7. “Déjà Vu All Over Again” (“Charmed”; 1999) – As a demon makes plans for his attempt to kill the Charmed Ones, he receives a visit from another demon named Tempus, who will turn back time until the demon succeeds in killing all the sisters.

8. “Babylon Squared” (“Babylon Five”; 1994) – A previous station, Babylon 4, reappears at the same place it disappeared four years before; and Jeffrey Sinclair and Michael Garibaldi lead an expedition to evacuate its crew.

9. “Chris-Crossed” (“Charmed”; 2003) – A mysterious woman from the future named Bianca arrives to take Chris Halliwell’s powers and bring him back forcefully to the future.

10. “D.O.A.” (“Timecop”; 1998) – After Jack Logan and his boss, Gene Matuzek are murdered, Claire Hemmings takes an unauthorized trip back to the past to warn Logan.

“STAR TREK VOYAGER” RETROSPECTIVE: (3.25) “Worst Case Scenario”

“STAR TREK VOYAGER” RETROSPECTIVE: (3.25) “Worst Case Scenario”

Some time ago, I had posted a list of my top ten favorite episodes of “STAR TREK VOYAGER” (1995-2001). After re-examining my list, I was surprised to discover that the Season Three episode, (3.25) “Worst Case Scenario” was not on it.

In this penultimate episode of Season Three, B’Elanna Torres discovers a Holodeck program in which Commander Chakotay and the former Maquis crewmen stage a mutiny against Captain Janeway and the rest of Voyager’s crew. Torres’ participation in the program is interrupted by Tom Paris, who reminds her of their lunch date. He eventually becomes interested and participates in the program himself. After his first participation in the program, Paris and Torres discover that other members of the crew have also been enjoying it. But Paris’ second participation in the Holodeck program reveals that it had not been completed by its mysterious author. During a meeting, the senior staff discovers that Voyager’s Security Chief, Tuvok, had created the program (which he called “Insurrection Alpha”)as a training session for the junior members of his Security staff during the ship’s first months in the Delta Quadrant. As the Maquis and Starfleet factions of the crew began to merge, Tuvok decided to abandon the program.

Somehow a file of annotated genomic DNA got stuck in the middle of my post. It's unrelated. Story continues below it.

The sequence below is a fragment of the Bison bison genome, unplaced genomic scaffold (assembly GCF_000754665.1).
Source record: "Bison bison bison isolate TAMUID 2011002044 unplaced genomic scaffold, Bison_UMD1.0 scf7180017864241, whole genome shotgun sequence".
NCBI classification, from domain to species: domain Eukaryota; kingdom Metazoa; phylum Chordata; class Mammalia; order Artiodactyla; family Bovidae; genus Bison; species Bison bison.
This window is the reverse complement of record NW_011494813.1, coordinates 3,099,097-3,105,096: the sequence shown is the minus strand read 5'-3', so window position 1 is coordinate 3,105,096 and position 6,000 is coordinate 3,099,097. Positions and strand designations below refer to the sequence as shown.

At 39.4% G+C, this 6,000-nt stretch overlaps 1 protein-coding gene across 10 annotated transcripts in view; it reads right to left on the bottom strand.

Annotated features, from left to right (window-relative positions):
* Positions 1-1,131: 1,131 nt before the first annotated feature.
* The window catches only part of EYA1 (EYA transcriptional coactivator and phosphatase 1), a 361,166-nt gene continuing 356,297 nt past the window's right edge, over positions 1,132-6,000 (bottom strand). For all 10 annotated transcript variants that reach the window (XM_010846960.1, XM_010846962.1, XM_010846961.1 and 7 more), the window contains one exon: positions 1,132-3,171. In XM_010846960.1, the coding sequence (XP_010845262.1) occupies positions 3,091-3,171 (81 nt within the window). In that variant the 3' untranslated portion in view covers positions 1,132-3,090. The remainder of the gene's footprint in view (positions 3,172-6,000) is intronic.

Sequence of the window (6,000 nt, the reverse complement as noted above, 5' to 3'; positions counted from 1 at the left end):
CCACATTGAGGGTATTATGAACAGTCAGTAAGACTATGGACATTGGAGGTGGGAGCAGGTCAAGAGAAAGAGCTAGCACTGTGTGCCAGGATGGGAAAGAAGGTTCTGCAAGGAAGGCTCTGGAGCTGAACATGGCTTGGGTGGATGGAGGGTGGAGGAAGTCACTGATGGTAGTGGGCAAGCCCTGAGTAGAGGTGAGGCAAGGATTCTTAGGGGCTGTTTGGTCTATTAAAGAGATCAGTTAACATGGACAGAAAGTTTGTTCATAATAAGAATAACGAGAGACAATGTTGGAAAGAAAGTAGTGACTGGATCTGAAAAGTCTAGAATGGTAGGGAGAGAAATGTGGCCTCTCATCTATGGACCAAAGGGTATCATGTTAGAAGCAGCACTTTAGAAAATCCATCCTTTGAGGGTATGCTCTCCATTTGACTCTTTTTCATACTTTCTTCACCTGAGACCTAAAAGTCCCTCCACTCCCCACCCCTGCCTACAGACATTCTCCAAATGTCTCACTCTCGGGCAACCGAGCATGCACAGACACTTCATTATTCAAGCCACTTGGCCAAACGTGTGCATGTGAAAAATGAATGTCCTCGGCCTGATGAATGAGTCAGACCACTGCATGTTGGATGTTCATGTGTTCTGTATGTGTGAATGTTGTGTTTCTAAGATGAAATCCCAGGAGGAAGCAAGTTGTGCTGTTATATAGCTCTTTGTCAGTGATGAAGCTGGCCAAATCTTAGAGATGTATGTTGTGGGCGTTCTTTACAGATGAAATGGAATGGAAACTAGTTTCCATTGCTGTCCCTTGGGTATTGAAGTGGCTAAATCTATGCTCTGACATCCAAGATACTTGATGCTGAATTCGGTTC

Due to the crew’s enthusiasm toward “Insurrection Alpha”, Paris and Tuvok agree to expand the program into a complete holonovel. As the two officers begin to edit the original program, they suddenly find themselves trapped behind a forcefield in a simulation of the ship’s brig. A holographic version of the deceased Seska, a former Cardassian spy, appears and explains that before she had escaped the ship to join the Kazon back in Season One, she rewrote the simulation as a virtual deathtrap for Tuvok. Some of the real Voyager’s systems – like the transporter and communication systems, along with the Holodeck’s safety protocols) go offline. And Paris and Tuvok are forced to endure one hazardous situation after another as they try to stay alive.

After my recent viewing of both “Worst Case Scenario” and my top ten episode list, I discovered that I could not change the latter. However . . . if I had created a list of my twenty favorite “VOYAGER” episodes, “Worst Case Scenario” would have ranked at #11. Yes, it is that good. The Holodeck proved to be an excellent creation for STAR TREK writers to use for some first rate episodes. “STAR TREK NEXT GENERATION” had episodes like (2.03) “Elementary, Dear Data” and(3.21) “Hollow Pursuits”. “STAR TREK DEEP SPACE NINE” had the delicious (4.10) “Our Man Bashir” and (6.18) “Inquisition”. However, in my opinion, “STAR TREK VOYAGER” has aired some of the best Holodeck episodes I have ever come across. And one of those episodes is “Worst Case Scenario”.